An email message to “allmbc” can be composed and sent by anyone from his or her computer without assistance or intervention by the email system administrator. Sending a Broadcast voice mail message, however, requires assistance by the System Administrator. For security reasons, however, we must restrict access to this part of our system to the Administrator. Voice mail messages are stored on the server’s hard drive, consuming space until listened to and deleted. Broadcast and System Distribution List messages are roughly equivalent to sending 1,000 messages. It would not take many such messages (combined with regular message traffic) to use up our capacity and cause system problems.
Because voice mail is by its nature more intrusive, it requires more time to deal with than other forms of available communication, such as e-mail and flyers.
Conditions of Use Guidelines
Use of the Broadcast Message is strictly limited to communicating information about events that are of significant impact to the entire Mary Baldwin community. All requests for the use of Broadcast messaging must be directed to the Voice-Mail System Administrator. Exceptions to this policy require Executive Staff approval.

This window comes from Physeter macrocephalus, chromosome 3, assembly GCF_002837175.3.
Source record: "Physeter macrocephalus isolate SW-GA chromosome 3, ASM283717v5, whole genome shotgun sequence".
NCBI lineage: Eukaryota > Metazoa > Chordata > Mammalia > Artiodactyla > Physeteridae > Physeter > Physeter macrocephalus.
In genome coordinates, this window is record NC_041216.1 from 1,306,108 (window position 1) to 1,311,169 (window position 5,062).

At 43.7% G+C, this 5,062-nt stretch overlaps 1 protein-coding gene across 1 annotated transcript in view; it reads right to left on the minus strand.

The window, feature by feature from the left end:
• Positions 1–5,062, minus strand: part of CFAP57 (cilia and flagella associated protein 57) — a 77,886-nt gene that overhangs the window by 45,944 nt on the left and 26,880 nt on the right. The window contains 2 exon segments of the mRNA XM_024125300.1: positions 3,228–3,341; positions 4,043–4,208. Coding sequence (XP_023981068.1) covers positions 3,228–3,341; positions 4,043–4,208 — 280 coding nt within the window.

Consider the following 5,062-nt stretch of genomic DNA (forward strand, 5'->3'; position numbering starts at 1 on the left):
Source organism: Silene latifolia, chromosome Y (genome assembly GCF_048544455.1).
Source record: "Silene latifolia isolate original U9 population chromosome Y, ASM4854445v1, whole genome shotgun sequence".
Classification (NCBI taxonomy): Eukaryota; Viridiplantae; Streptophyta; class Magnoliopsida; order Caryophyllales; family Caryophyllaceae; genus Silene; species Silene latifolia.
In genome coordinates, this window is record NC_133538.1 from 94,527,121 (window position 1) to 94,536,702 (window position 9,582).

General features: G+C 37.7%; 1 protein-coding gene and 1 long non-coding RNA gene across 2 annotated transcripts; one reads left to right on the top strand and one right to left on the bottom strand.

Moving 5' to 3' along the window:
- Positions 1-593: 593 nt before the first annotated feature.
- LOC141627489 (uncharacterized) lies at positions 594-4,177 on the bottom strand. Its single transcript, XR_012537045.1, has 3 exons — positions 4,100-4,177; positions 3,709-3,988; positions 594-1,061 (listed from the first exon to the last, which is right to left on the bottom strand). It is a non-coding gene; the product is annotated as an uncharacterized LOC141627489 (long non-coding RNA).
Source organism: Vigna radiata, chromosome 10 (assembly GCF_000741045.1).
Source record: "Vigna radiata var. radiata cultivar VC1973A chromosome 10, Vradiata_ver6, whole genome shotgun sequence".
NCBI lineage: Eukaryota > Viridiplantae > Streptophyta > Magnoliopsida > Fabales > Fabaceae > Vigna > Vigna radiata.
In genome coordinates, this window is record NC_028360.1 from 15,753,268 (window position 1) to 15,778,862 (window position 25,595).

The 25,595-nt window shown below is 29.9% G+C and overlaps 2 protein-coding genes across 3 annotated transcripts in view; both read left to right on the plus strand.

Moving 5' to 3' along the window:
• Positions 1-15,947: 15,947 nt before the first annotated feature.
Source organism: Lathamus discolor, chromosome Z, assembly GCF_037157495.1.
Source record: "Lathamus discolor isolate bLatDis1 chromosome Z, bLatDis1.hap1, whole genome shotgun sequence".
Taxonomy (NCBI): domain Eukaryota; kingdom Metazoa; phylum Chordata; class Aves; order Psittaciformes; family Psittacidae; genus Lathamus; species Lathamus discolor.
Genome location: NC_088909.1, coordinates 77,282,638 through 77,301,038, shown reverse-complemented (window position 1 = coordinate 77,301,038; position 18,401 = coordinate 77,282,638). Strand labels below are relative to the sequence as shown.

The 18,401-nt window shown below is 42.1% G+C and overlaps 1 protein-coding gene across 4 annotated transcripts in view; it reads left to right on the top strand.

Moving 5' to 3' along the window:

Examples of situations that warrant the use of a broadcast message include:
- System Administration purposes, such as scheduling mass password changes
- Notification of Voice Mail system shutdown for maintenance.
Access to System Distribution Lists will be made available to the Executive Staff and to offices they designate. Such messages should be of significant importance to the recipients on the list used.
- Notice of interruption of utility service affecting major portions of the campus.
- Notice of campus-wide class cancellation or campus closing.
- Change in hours of the Dining Hall (i.e., closing early due to adverse weather)
- Cancellation/change concerning a campus- or university-wide event (Founder’s Day, graduation, etc.)